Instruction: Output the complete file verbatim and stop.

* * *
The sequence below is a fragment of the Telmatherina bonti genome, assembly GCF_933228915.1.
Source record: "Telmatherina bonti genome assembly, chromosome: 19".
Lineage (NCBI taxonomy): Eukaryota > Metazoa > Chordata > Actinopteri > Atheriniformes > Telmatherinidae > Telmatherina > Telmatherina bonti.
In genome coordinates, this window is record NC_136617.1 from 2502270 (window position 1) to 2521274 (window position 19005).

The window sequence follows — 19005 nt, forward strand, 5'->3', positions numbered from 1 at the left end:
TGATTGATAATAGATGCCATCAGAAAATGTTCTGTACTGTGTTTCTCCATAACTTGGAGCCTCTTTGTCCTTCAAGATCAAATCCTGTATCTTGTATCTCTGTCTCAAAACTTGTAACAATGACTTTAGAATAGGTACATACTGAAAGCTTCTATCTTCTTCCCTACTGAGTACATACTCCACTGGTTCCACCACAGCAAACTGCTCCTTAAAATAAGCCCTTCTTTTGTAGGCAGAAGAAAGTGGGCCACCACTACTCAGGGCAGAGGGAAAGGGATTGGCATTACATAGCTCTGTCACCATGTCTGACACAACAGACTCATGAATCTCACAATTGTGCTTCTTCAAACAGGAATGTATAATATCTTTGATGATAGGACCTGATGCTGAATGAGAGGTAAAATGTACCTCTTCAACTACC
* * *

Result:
The sequence below is a fragment of the Telmatherina bonti genome, assembly GCF_933228915.1.
Source record: "Telmatherina bonti genome assembly, chromosome: 19".
Lineage (NCBI taxonomy): Eukaryota > Metazoa > Chordata > Actinopteri > Atheriniformes > Telmatherinidae > Telmatherina > Telmatherina bonti.
In genome coordinates, this window is record NC_136617.1 from 2502270 (window position 1) to 2521274 (window position 19005).

The window sequence follows — 19005 nt, forward strand, 5'->3', positions numbered from 1 at the left end:
TGATTGATAATAGATGCCATCAGAAAATGTTCTGTACTGTGTTTCTCCATAACTTGGAGCCTCTTTGTCCTTCAAGATCAAATCCTGTATCTTGTATCTCTGTCTCAAAACTTGTAACAATGACTTTAGAATAGGTACATACTGAAAGCTTCTATCTTCTTCCCTACTGAGTACATACTCCACTGGTTCCACCACAGCAAACTGCTCCTTAAAATAAGCCCTTCTTTTGTAGGCAGAAGAAAGTGGGCCACCACTACTCAGGGCAGAGGGAAAGGGATTGGCATTACATAGCTCTGTCACCATGTCTGACACAACAGACTCATGAATCTCACAATTGTGCTTCTTCAAACAGGAATGTATAATATCTTTGATGATAGGACCTGATGCTGAATGAGAGGTAAAATGTACCTCTTCAACTACC